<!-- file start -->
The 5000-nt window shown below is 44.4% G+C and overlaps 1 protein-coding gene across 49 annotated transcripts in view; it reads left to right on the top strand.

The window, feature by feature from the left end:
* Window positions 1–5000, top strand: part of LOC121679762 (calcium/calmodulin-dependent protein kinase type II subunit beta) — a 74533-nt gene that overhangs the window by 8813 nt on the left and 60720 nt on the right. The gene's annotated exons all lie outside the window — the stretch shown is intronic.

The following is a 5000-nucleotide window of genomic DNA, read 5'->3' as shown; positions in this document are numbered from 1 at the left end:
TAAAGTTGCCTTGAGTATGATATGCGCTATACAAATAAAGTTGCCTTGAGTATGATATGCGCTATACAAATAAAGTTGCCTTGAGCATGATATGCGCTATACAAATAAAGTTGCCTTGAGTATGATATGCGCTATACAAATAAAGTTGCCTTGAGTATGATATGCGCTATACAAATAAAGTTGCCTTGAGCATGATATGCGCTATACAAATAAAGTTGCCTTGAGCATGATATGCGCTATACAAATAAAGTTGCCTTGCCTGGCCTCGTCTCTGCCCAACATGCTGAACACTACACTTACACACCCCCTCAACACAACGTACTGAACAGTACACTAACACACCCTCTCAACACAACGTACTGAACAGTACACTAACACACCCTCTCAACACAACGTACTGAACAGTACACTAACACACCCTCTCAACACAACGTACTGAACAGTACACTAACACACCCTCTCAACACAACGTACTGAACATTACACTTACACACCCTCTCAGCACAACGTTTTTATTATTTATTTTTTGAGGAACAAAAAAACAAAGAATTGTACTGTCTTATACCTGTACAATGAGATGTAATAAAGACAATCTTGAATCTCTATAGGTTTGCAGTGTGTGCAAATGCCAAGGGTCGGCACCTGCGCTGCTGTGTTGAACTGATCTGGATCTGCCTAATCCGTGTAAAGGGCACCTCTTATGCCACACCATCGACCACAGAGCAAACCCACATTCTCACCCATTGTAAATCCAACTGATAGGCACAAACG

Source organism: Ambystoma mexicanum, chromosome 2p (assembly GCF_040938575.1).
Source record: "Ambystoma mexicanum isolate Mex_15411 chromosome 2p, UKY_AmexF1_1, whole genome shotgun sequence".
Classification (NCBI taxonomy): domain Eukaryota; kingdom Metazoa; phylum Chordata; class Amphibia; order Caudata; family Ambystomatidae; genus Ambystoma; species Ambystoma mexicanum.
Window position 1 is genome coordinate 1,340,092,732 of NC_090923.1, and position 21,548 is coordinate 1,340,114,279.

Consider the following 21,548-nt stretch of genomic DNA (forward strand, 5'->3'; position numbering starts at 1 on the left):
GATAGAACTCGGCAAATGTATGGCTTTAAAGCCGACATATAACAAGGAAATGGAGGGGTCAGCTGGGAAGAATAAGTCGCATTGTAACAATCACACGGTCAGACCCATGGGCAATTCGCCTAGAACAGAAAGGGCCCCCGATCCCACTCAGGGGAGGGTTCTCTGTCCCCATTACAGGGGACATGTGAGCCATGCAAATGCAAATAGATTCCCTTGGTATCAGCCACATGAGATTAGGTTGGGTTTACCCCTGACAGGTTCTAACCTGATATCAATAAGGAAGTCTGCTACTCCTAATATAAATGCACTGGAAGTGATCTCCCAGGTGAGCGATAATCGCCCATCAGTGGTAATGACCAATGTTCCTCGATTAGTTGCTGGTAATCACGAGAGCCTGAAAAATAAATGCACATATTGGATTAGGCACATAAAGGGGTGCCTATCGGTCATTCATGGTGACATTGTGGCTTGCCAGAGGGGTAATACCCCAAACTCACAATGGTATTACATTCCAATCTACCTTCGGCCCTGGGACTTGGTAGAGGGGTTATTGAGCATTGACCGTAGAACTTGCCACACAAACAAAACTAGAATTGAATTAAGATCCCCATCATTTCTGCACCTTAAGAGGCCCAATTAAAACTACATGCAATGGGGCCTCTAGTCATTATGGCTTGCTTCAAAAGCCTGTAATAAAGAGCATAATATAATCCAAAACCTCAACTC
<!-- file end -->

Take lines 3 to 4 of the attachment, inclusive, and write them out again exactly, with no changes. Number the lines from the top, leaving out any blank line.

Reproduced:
* Window positions 1–5000, top strand: part of LOC121679762 (calcium/calmodulin-dependent protein kinase type II subunit beta) — a 74533-nt gene that overhangs the window by 8813 nt on the left and 60720 nt on the right. The gene's annotated exons all lie outside the window — the stretch shown is intronic.

The following is a 5000-nucleotide window of genomic DNA, read 5'->3' as shown; positions in this document are numbered from 1 at the left end: